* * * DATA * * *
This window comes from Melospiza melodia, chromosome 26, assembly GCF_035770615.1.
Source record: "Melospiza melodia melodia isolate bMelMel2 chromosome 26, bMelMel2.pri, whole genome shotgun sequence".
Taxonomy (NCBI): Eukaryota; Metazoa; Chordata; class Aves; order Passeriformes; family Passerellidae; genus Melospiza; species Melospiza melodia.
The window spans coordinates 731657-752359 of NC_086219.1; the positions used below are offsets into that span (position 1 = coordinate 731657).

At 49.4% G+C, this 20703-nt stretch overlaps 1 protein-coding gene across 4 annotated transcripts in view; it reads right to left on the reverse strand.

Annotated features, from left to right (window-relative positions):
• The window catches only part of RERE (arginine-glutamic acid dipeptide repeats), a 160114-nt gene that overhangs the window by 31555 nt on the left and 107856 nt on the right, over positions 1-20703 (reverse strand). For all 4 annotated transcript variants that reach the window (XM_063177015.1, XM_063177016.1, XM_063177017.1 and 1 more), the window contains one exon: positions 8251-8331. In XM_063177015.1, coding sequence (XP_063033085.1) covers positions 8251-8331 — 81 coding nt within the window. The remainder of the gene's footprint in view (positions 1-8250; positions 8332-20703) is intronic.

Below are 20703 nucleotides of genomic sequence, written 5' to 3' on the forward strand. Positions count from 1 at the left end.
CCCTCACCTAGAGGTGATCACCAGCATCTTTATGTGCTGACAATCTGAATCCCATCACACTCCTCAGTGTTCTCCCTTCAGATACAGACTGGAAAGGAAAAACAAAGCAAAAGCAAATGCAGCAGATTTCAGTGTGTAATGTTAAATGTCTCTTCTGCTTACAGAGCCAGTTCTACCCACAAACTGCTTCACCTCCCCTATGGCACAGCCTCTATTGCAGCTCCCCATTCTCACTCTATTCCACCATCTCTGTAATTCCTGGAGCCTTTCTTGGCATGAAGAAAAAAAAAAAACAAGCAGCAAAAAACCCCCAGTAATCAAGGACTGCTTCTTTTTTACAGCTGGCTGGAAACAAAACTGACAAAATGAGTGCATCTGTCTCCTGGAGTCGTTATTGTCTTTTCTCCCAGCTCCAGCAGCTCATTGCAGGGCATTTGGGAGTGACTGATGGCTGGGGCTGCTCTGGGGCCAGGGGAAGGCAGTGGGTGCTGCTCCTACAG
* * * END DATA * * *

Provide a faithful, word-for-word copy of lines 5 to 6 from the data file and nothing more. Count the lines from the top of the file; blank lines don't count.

At 49.4% G+C, this 20703-nt stretch overlaps 1 protein-coding gene across 4 annotated transcripts in view; it reads right to left on the reverse strand.

Annotated features, from left to right (window-relative positions):